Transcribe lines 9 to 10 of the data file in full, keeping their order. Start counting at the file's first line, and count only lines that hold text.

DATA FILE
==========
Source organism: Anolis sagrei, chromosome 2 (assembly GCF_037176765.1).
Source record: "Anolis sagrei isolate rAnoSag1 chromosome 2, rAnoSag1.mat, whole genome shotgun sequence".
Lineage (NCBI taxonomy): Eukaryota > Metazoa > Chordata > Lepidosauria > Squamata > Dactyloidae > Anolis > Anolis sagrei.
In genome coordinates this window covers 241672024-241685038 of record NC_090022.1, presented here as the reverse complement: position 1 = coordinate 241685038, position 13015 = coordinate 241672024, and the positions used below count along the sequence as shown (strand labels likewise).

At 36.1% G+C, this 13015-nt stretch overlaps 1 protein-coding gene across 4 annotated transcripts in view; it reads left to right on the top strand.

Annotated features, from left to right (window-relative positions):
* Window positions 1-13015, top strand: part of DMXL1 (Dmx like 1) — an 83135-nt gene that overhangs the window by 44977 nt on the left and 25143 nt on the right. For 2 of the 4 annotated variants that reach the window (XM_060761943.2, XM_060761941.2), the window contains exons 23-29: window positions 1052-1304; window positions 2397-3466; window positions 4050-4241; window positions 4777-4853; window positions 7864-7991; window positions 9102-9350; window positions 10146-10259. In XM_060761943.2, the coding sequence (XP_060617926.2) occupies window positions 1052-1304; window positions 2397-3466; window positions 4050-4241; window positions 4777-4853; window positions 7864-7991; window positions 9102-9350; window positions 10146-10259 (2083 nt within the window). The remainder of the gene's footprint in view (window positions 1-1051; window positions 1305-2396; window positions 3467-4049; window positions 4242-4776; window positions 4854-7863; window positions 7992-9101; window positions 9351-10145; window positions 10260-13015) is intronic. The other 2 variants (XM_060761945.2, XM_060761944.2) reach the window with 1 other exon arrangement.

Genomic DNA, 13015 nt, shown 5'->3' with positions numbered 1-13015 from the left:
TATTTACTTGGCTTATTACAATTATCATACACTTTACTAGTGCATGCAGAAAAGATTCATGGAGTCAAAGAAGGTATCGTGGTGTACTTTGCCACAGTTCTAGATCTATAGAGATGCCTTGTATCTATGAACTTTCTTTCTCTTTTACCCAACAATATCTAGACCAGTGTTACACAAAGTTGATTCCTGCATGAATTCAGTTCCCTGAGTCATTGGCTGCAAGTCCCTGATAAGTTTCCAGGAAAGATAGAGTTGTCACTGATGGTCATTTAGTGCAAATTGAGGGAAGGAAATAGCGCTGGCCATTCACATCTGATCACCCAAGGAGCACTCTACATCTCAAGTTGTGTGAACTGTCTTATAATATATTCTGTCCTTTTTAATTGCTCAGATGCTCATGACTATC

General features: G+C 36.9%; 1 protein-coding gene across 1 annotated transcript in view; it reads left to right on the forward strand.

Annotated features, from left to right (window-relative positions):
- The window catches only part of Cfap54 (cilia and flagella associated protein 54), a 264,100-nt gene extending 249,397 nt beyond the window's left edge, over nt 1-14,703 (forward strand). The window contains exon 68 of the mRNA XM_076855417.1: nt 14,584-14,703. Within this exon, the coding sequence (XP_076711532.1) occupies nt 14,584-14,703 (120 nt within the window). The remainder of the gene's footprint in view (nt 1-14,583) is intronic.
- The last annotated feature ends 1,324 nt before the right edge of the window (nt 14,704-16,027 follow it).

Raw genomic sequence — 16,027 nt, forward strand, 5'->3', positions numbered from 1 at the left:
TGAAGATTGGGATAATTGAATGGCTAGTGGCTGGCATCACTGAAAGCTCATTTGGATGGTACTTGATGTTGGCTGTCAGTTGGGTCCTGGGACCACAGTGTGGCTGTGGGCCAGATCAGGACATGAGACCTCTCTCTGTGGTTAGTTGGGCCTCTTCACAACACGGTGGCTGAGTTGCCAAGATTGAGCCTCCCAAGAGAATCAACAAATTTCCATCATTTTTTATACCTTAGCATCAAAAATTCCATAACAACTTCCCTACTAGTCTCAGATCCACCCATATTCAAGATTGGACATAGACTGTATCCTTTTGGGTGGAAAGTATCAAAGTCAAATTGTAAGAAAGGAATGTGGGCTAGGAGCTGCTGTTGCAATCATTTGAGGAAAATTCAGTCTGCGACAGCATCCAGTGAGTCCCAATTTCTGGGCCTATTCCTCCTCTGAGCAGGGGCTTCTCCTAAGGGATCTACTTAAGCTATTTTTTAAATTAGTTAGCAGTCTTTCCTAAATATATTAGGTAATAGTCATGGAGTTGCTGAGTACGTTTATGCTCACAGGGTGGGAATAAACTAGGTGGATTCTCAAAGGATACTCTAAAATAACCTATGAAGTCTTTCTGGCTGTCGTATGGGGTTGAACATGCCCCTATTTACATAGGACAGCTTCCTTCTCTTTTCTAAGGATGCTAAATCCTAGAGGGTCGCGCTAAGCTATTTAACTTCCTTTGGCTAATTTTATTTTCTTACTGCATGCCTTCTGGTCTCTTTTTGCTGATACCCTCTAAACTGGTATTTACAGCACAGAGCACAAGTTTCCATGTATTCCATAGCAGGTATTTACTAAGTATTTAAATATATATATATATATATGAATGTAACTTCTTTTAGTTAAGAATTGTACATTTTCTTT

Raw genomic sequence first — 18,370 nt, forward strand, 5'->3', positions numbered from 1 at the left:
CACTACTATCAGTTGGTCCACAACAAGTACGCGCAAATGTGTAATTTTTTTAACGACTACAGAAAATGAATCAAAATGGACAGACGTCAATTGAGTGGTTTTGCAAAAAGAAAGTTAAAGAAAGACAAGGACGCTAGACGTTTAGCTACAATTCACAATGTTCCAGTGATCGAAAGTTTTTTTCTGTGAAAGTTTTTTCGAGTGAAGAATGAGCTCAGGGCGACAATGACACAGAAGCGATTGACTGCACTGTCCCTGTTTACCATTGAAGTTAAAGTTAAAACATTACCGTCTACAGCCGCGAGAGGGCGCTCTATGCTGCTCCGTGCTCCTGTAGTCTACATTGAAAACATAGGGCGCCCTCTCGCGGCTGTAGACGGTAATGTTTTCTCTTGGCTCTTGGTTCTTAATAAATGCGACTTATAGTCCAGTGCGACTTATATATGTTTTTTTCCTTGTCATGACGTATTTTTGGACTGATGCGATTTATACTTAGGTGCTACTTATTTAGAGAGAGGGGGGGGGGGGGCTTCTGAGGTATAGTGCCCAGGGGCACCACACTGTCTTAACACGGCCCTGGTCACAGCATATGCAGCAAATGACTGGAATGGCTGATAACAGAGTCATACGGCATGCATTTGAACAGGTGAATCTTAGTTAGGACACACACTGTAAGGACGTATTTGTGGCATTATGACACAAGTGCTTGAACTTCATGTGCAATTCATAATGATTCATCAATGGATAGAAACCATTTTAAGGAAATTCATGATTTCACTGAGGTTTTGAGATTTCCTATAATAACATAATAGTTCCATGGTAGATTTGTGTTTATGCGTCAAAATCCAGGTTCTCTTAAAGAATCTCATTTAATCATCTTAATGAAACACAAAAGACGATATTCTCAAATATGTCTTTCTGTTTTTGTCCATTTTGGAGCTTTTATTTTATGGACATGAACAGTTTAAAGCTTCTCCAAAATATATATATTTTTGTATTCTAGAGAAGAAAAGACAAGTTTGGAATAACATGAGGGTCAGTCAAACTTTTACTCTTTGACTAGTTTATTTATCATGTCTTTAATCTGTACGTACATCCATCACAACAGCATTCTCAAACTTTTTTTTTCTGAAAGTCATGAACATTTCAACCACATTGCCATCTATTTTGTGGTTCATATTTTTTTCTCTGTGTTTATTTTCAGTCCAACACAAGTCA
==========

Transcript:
TATTTACTTGGCTTATTACAATTATCATACACTTTACTAGTGCATGCAGAAAAGATTCATGGAGTCAAAGAAGGTATCGTGGTGTACTTTGCCACAGTTCTAGATCTATAGAGATGCCTTGTATCTATGAACTTTCTTTCTCTTTTACCCAACAATATCTAGACCAGTGTTACACAAAGTTGATTCCTGCATGAATTCAGTTCCCTGAGTCATTGGCTGCAAGTCCCTGATAAGTTTCCAGGAAAGATAGAGTTGTCACTGATGGTCATTTAGTGCAAATTGAGGGAAGGAAATAGCGCTGGCCATTCACATCTGATCACCCAAGGAGCACTCTACATCTCAAGTTGTGTGAACTGTCTTATAATATATTCTGTCCTTTTTAATTGCTCAGATGCTCATGACTATC

General features: G+C 36.9%; 1 protein-coding gene across 1 annotated transcript in view; it reads left to right on the forward strand.